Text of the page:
Hello to all of that

With 2008 nearly over, Mennonite institutions are looking forward to the challenges of the new year. Mennonite Weekly Review has not one but two minor prophecies in their Editorial section. Editor Paul Schrag calls out President-Elect Barack Obama on his promise to escalate the war in Afghanistan:

To keep Afghanistan from becoming another Iraq, the United States must recognize that “we can’t kill our way to victory,” said Michael Mullen, chairman of the Joint Chiefs of Staff, speaking to Congress in September. … When a top-ranking military official urges using more “soft power,” those who reject the “war on terror” can join that call.

And Harvey Yoder reminds readers that an economic recovery based on consumption isn’t exactly Biblical:

… to pray for the recovery of a consumer-driven old order is to counter Jesus’ brand of good news. In his upside-down kingdom, where his words about wealth are both law and gospel, it is the world’s hungry who are to be filled with good things, and it is the too-well-to-do who are to be left empty-handed.

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Shrikes take their cues from the competition

ResearchBlogging.orgOver evolutionary time, the easiest way to deal with a competitor is to do something different – if your competitor eats big seeds, say, it may be easier to start eating small seeds than to fight for the big ones. This idea goes all back to the Origin, wherein Darwin proposed that competition drives evolutionary diversification, with living things dividing up available resources into ever-finer slices as they scramble for shares:

Lighten any check, mitigate the destruction [of offspring] ever so little, and the number of the species will almost instantaneously increase to any amount. The face of Nature may be compared to a yielding surface, with ten thousand sharp wedges packed close together and driven inwards by incessant blows, sometimes one wedge being struck, and then another with greater force.

But what if competition can sometimes make competitors more like each other? A new study, published through PLoS ONE this week, shows that red-backed shrikes prefer to set up hunting territories in places where their competitors have already been hunting.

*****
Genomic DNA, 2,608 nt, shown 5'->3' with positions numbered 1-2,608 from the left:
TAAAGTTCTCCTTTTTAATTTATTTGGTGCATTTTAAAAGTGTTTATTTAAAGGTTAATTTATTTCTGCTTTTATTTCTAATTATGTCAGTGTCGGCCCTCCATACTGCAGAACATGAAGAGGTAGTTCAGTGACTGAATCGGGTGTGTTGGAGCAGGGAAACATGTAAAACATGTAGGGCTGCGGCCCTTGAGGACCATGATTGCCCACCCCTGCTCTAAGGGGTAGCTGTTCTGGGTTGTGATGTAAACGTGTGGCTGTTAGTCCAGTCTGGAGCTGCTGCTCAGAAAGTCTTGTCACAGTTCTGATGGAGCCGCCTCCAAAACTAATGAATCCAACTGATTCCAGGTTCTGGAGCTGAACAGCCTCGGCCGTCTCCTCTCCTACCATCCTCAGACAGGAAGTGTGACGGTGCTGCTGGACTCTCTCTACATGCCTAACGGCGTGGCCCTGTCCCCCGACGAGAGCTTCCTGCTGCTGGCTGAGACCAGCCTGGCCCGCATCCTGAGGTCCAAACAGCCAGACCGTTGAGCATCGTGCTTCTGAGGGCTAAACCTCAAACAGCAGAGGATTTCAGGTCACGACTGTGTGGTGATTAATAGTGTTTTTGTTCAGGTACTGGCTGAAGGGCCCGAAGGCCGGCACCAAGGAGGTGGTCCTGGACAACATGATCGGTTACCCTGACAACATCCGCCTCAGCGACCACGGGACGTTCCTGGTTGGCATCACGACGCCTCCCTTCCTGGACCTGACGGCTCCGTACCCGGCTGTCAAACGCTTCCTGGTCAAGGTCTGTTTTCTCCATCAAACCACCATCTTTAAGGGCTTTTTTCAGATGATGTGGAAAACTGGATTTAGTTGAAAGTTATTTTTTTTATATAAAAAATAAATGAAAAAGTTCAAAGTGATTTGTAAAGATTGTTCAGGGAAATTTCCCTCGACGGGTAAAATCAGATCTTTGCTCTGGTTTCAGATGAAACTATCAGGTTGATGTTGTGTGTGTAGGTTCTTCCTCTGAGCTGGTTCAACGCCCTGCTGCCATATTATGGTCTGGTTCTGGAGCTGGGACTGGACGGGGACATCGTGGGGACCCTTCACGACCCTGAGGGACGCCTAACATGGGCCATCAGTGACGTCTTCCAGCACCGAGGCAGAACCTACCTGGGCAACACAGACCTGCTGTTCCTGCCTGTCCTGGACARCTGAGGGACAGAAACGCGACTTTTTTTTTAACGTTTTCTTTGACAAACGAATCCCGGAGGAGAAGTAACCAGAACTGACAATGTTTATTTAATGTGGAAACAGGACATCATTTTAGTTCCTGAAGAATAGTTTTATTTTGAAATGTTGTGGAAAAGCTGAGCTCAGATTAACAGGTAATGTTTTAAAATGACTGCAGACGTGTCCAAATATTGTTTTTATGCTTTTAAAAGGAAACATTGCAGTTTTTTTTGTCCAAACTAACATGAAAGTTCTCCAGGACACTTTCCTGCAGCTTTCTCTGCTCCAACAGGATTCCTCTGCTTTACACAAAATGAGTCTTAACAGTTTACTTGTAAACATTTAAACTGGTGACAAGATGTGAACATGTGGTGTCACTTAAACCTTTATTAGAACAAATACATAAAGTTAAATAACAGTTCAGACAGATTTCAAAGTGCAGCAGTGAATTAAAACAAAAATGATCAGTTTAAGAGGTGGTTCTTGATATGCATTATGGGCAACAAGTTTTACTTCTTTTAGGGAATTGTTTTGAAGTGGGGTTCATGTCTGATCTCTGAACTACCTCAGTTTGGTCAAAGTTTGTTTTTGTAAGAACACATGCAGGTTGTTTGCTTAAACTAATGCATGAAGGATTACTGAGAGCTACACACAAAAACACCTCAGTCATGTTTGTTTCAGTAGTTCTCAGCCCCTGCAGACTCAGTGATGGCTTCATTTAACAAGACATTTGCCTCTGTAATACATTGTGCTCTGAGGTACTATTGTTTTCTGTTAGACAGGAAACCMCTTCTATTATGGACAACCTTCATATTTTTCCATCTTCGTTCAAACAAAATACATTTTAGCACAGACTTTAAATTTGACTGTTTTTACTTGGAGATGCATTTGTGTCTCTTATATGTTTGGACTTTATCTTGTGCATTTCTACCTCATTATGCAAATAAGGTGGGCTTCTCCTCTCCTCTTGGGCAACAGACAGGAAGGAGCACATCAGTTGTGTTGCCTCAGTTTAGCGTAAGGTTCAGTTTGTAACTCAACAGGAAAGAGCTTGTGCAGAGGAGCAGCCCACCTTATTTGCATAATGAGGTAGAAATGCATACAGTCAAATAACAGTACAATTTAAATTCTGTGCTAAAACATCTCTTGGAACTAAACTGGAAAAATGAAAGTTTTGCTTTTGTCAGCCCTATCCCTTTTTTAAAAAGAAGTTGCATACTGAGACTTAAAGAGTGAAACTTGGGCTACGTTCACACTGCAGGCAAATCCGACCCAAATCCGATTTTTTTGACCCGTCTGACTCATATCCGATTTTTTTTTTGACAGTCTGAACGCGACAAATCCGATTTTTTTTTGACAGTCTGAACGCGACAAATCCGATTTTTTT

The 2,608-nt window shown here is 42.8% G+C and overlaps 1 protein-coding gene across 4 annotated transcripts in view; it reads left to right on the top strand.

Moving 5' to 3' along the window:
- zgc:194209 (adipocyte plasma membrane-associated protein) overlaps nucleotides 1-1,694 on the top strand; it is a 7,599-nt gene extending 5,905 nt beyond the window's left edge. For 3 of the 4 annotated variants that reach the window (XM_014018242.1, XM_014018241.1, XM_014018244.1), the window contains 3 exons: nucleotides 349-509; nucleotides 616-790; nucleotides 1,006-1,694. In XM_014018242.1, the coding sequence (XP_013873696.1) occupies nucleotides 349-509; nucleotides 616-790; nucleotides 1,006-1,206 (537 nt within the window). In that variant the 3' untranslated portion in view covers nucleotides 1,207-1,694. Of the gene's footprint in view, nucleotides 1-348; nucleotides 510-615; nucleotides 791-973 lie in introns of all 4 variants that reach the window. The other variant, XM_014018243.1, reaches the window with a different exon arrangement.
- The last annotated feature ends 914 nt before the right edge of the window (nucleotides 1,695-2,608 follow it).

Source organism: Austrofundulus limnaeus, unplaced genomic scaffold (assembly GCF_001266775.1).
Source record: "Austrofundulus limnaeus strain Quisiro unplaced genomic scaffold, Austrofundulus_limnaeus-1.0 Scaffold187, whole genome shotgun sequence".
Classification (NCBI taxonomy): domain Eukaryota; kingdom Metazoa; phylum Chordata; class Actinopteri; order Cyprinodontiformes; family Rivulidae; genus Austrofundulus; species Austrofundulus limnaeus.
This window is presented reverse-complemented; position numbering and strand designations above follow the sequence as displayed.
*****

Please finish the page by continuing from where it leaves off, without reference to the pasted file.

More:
Photo by phenolog.

Shrikes are cute but vicious predators – they capture small prey and spear them on thorns or twigs for storage, or to indicate to a prospective mate what great hunters they are. Red-backed shrikes migrate from Africa to Eastern Europe for the summer mating season. When they arrive, male red-backed shrikes must establish a hunting territory with a nesting site, but they have to contend with the established territories of great gray shrikes, which live in the same area year-round, and eat the same kind of prey.

You might expect, then, that red-backed shrikes would establish nest sites well away from the impaled victims of great gray shrikes. In fact, as the paper’s authors show, red-backed shrikes are more likely to nest near great gray shrike caches. They don’t raid the competitors’ larders, but, the authors argue, understand the presence of a great gray shrike’s cache to mean there is plenty of prey nearby.

This could mean a number of things: perhaps great gray shrikes and red-backed shrikes prey on critters that are so abundant, it’s arguable that they’re not really competing. If that’s the case, it makes plenty of sense for red-backed shrikes to use great gray shrike caches as cues to find particularly good hunting grounds. Alternatively, red-backed shrikes settling near great gray shrike caches might shift their prey preferences to avoid competition – the presence of one type of prey may very well correlate with the abundance of many other types, so that the great gray shrike caches are only indirect indicators of prey abundance. Unfortunately, the current paper has no data comparing prey preferences of red-backed shrikes nesting nearby and away from great gray shrike caches, so there’s no way to test this hypothesis.

Still, this observation has significant implications for the way we think about species interactions across evolutionary time. If competitors can be drawn together as well as driven apart, maybe competition doesn’t contribute to diversification as much as we think it does.

Reference

M. Hromada, M. Antczak, T.J. Valone, P. Tryjanowski (2008). Settling decisions and heterospecific social information use in shrikes PLoS ONE, 3 (12) DOI: 10.1371/journal.pone.0003930

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Freude!

Today is Ludwig van Beethoven’s probable 238th birthday. Accordingly, here are two renditions of the final movement of the Ninth Symphony:

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Parting shots

President Bush ducks thrown shoes at a joint press conference with Iraqi Prime Minister Nuri Al-Maliki. On the positive side, it looks like Iraq is developing a vigorous press corps. Will this be our final impression of The Current President? Could be – I can’t remember him getting this much coverage at any other point post-election.

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Vikings brought violence, destruction – and mice